I’ll say, “You can’t imagine how much better the visuals are.” Not only because of improved cameras, and not even considering the advent of CGI, but because such meticulous care is now taken with color design, costumes, lighting, locations, and set dressing. Even crummy movies provide an immersive, atmospheric experience. Modern-day filmmaking is consistently a feast for the eyes.
It was “beautifully tragic,” my young companion said, and judging from the sobs and sighing all around us, this opinion was widely shared. The film is based on the best-selling Young Adult book by the same title, authored by John Green (best known, with his brother Hank, for the YouTube channel Vlogbrothers). The novel bucked current trends by not being set in a near-future dystopia ruled by vampires. Instead it’s a dying-teenager story, but not of the usual sort. It’s literate and funny. It doesn’t exploit the drama of diagnosis, horror, and teary acceptance; the characters have had cancer for years already, and have worked out believably different ways of living with their condition. (As a one-time aspirant for the Episcopal priesthood, Green spent some time as a chaplain in a children’s hospital. Hard lessons learned greatly benefit the storytelling.)
The Grand Budapest Hotel is surely the most Wes-Andersony of all the Wes Anderson movies, and if you’ve never seen a Wes Anderson movie, well, I don’t know what to tell you. Try this: of all contemporary filmmakers, Anderson is the one most likely to provoke reviewers to use the words “fey” and “twee.”
There’s much to admire, but not much to enjoy, in Inside Llewyn Davis, the latest film from the Coen brothers. Joel and Ethan Coen, two Minnesota boys, have won great acclaim over 30 years of filmmaking, sharing a dozen Oscar nominations for writing, directing, and best picture. Their films cover an amazing range of genres, from dark and violent, like best-picture winner No Country for Old Men (2007), to quirky-funny, like The Big Lebowski (1998). You could say that, with Raising Arizona (1987), the Coens invented quirky-funny. A longtime favorite in my family is O Brother, Where Art Thou? (2000), the comic odyssey of a trio of chain-gang escapees in 1937 Mississippi.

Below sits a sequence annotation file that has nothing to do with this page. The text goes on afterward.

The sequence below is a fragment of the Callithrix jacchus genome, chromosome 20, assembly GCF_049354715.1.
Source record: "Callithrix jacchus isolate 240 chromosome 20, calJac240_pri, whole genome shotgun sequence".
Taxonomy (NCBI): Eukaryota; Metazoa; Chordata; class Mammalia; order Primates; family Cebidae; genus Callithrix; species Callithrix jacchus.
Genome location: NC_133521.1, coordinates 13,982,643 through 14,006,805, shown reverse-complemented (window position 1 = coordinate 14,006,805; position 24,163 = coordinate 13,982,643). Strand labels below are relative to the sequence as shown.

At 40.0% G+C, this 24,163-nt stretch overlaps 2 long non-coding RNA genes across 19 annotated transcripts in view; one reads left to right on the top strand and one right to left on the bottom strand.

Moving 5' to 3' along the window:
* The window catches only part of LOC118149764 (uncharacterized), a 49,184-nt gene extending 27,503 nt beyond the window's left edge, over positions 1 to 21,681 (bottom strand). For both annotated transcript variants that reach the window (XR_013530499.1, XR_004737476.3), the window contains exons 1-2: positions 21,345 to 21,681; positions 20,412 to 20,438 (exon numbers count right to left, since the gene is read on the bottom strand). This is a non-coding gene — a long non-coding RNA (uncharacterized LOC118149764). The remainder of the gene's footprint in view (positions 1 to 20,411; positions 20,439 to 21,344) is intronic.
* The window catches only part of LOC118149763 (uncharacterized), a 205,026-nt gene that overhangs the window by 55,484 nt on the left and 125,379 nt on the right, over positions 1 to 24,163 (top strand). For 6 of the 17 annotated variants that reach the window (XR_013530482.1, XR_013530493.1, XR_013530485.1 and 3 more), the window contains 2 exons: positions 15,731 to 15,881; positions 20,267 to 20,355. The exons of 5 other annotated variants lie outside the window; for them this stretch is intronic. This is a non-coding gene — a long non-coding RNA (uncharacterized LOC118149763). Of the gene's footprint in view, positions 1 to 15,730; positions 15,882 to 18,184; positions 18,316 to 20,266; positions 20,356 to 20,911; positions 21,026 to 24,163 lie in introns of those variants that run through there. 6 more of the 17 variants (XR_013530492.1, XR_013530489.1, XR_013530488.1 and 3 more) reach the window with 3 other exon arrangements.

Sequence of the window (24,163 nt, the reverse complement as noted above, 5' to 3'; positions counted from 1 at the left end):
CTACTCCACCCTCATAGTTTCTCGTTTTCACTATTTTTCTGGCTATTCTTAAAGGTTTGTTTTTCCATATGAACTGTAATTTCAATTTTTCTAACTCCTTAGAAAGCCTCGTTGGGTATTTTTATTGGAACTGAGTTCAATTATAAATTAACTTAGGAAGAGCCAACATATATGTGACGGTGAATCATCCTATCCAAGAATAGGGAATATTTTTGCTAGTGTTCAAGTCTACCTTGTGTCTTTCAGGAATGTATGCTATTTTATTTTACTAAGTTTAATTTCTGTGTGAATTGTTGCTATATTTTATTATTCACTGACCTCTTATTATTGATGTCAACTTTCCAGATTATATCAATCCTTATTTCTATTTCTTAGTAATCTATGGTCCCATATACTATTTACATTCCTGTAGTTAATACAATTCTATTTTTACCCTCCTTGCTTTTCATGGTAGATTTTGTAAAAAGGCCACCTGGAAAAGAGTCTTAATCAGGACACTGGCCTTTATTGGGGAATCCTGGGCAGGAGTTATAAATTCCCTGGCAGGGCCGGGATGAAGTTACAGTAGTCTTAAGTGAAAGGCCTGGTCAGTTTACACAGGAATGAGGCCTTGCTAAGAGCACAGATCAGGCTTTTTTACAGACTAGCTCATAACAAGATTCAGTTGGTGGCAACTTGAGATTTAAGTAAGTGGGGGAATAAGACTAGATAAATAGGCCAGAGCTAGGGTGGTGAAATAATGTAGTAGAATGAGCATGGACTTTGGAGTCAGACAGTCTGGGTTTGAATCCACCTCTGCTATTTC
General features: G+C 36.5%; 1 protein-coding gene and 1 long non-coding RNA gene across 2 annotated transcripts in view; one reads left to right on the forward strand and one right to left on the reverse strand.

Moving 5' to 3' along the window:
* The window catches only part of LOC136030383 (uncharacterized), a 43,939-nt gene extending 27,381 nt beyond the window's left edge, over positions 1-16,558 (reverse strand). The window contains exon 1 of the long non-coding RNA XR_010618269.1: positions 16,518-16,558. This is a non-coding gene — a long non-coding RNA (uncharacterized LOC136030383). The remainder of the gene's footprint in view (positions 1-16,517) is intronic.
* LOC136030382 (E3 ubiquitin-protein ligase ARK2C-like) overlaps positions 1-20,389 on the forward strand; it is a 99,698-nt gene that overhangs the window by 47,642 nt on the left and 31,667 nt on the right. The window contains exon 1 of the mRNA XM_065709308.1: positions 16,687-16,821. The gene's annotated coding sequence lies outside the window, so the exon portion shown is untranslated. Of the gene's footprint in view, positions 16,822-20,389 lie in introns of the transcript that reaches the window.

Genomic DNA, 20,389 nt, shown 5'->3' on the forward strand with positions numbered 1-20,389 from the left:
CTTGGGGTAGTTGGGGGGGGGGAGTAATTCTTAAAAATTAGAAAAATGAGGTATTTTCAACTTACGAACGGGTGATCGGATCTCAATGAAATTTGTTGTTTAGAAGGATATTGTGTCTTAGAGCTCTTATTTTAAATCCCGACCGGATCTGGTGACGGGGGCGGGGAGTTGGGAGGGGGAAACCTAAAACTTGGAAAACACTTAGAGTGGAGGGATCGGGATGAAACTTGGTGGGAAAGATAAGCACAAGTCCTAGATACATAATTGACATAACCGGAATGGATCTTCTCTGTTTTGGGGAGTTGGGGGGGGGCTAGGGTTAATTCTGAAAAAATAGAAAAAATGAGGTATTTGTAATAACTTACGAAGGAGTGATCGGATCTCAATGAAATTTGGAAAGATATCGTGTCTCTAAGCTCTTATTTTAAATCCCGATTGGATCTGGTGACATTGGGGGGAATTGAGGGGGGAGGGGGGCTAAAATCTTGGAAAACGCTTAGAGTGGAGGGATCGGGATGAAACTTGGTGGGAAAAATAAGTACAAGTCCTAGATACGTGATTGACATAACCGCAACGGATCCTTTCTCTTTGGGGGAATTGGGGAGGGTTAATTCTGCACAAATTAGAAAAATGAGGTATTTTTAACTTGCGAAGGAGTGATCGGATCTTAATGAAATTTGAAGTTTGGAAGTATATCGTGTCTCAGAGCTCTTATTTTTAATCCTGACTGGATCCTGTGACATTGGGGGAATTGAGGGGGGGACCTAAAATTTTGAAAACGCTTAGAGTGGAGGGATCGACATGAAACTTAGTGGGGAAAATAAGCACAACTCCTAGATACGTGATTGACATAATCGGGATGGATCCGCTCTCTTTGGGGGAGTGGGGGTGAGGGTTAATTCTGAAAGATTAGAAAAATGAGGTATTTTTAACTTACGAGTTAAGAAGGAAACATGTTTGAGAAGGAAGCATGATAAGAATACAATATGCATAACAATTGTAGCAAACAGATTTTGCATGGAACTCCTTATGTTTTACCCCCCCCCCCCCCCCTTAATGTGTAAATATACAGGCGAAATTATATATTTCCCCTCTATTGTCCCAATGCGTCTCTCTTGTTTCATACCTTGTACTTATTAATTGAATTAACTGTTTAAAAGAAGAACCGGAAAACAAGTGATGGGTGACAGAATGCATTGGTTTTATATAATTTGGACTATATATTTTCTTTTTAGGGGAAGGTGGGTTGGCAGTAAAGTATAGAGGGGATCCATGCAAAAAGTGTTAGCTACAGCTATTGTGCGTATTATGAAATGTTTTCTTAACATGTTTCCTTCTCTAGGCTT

The elements of Austenland are terrific: It has a clever premise, is based on a successful novel, has Jerusha Hess (of Napoleon Dynamite) in the director’s chair, and stars cute, likeable Keri Russell and funny, dependable Jennifer Coolidge. It’s produced by Stephanie Meyer who, whatever you think of the Twilight novels, should at least know something about marketability. But somehow the parts don’t come together.
Never seen a Pixar movie before? Monsters, Inc. (2001) is a good place to start. It’s a buddy movie, about Sully and his best friend, Mike. Sully, voiced by John Goodman, is a gentle giant, and Mike, voiced by Billy Crystal, is a short, round guy with overflowing self-confidence. It hardly matters that Sully is eight feet tall and has blue and purple fur, and Mike is basically an eyeball on legs.